Blair loses key vote as Iraq problems take toll
( 2003-09-19 13:48) (Agencies)
Prime Minister Tony Blair suffered a stinging electoral defeat on Friday at the first popular vote since a British weapons expert took his own life and the government tumbled into crisis over war on Iraq.
The north London seat of Brent East, whose member of parliament Paul Daisley died earlier this year, should have been iron-clad for Blair's Labour Party, which has held it for years.
But in a stunning reverse, the count in the early hours of Friday morning showed victory for Liberal Democrat Sarah Teather. Crucially, Britain's third party opposed the Iraq war.
Daisley won at the 2001 election with 63 percent of the vote and a majority of over 13,000. Teather won a majority of 1,118.
"We are going through a bad patch, no doubt about it," said government minister Nick Raynsford.
Blair had not previously lost a by-election seat held by his party since taking power in 1997.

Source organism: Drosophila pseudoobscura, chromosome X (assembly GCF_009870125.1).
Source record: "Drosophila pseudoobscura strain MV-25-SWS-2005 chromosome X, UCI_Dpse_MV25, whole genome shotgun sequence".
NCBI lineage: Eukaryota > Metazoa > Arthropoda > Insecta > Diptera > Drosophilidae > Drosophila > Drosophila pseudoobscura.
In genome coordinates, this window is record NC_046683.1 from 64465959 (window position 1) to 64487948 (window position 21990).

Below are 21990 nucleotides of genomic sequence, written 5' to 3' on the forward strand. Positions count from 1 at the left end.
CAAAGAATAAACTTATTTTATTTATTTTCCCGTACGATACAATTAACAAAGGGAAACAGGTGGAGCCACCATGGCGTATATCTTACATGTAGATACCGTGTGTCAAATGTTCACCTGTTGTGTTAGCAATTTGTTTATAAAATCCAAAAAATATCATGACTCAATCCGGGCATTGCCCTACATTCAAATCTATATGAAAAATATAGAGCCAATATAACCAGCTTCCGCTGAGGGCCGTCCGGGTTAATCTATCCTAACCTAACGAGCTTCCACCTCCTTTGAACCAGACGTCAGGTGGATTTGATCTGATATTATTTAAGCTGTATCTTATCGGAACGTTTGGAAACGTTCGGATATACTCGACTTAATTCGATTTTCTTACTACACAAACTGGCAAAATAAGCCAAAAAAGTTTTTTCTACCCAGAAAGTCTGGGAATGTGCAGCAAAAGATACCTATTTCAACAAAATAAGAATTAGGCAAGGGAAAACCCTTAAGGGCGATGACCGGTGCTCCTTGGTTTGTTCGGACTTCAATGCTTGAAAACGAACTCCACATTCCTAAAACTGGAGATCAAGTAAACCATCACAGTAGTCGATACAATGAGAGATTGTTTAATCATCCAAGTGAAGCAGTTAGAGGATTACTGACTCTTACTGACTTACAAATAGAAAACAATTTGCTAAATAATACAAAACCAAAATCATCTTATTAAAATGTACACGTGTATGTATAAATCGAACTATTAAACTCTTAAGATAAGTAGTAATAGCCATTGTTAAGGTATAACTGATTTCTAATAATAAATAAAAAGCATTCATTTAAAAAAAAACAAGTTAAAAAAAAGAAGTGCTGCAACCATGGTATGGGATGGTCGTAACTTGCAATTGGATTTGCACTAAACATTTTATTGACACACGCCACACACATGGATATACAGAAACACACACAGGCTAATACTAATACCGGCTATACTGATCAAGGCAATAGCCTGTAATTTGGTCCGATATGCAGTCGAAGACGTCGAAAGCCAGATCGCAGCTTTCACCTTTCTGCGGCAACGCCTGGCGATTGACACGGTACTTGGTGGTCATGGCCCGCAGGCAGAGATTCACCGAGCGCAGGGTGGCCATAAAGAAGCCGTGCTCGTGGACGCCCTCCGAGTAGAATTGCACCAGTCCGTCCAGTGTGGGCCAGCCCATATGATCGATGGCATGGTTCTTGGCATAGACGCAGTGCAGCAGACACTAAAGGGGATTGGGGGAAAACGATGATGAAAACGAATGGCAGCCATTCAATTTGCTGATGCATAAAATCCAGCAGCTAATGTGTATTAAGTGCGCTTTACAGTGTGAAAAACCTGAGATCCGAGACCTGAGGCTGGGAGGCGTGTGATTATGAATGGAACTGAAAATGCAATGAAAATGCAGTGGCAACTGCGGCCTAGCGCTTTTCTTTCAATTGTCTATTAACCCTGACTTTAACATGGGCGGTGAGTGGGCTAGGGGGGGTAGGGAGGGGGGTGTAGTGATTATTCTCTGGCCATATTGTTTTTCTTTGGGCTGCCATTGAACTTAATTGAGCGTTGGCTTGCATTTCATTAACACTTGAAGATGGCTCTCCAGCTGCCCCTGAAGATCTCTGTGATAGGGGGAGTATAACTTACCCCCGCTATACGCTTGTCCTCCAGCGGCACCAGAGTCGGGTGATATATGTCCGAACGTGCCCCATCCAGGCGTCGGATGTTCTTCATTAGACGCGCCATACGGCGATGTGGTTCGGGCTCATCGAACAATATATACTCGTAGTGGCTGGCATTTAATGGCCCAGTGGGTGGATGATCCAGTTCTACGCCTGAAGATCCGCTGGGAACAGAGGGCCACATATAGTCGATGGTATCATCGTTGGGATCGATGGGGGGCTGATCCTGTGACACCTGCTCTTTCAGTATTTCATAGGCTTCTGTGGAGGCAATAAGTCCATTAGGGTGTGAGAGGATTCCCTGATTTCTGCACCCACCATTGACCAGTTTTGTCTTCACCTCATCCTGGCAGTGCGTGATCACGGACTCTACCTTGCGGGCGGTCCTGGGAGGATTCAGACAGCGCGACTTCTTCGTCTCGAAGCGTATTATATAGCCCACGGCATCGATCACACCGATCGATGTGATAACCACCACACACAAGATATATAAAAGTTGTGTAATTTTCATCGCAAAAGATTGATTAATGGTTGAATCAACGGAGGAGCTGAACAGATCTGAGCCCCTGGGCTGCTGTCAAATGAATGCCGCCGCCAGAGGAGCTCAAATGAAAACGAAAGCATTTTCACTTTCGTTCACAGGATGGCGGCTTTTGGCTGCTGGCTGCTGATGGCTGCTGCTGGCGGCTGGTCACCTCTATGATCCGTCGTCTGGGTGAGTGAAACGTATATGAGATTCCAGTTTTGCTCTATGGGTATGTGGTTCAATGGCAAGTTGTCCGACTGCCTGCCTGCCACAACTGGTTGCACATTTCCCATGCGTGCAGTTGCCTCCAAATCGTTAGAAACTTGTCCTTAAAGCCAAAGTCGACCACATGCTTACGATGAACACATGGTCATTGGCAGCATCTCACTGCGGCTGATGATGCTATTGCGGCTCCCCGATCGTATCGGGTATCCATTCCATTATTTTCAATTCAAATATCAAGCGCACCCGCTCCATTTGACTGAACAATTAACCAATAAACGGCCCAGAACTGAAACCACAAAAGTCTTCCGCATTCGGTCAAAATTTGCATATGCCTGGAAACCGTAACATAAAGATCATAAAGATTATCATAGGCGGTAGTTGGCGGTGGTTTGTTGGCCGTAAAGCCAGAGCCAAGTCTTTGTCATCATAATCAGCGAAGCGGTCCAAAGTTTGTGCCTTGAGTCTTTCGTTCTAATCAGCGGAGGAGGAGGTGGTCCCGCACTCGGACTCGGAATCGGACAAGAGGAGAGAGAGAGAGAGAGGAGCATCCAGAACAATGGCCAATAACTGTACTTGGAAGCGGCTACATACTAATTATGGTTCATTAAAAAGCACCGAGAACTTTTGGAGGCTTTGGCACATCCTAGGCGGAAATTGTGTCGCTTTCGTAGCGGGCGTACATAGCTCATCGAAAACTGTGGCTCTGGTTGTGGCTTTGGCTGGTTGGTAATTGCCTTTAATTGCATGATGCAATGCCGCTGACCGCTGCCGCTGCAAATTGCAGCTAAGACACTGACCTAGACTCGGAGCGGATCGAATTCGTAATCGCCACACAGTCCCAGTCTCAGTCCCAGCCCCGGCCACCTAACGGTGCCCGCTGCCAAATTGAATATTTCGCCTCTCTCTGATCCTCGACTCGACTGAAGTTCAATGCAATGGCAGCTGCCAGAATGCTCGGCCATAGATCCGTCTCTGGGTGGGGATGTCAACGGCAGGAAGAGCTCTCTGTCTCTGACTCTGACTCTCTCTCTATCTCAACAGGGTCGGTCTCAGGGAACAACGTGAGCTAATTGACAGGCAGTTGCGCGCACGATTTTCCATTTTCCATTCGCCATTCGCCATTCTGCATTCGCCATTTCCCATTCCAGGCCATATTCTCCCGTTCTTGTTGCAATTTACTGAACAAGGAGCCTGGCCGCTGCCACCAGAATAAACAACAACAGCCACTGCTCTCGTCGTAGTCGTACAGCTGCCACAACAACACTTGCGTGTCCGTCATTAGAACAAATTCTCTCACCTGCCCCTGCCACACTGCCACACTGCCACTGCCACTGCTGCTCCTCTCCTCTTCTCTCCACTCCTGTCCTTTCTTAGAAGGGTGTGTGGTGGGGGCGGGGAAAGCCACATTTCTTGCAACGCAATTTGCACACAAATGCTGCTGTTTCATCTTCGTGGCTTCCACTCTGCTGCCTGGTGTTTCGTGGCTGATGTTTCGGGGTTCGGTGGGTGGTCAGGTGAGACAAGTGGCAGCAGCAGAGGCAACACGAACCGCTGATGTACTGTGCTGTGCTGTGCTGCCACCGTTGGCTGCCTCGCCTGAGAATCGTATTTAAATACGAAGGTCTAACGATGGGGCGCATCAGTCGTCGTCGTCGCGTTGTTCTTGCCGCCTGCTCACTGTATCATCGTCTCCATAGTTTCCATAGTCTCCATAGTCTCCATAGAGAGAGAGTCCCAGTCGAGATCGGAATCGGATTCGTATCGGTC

On the face of it, a marginal reduction in Blair's huge 165-seat parliamentary majority looks inconsequential.
But timing is all. The political damage to Blair will be heavy at a time when opinion polls show most Britons no longer trust him and his annual Labour Party conference looms, with activists angry about a war they opposed.
Government scientist David Kelly slashed his wrist in July after he was exposed as the source of a BBC report accusing the government of hyping the case for war to win over skeptical Britons.
Blair's public trust ratings have since evaporated, with most Britons doubting the case he made for attacking Iraq and many blaming his administration for Kelly's demise.
As voting took place on Thursday, feelings on the ground ran high in the diverse, multi-ethnic constituency.
Mary Farrell, a pensioner, told Reuters: "We voted Labour and we put in Tony Blair and nobody likes what is happening now. We are disgusted and fed up. We want to send him a message and the only way to do that is to vote for someone else."
Bernie Paul, 58, who is unemployed, said he voted for the Liberal Democrats. "I can't stand Blair. He is a puppet to the American President," he said.
Blair, once seen as his party's greatest asset, was barely mentioned by the Labour campaign.
His one consolation was that the main opposition Conservatives finished a poor third.
Pollsters say they should be performing far better to harbor any hopes of forming the next government. The next general election is due by 2006 but expected in 2005.
Liberal Democrat Sarah Teather becomes the youngest member of parliament, aged just 29.
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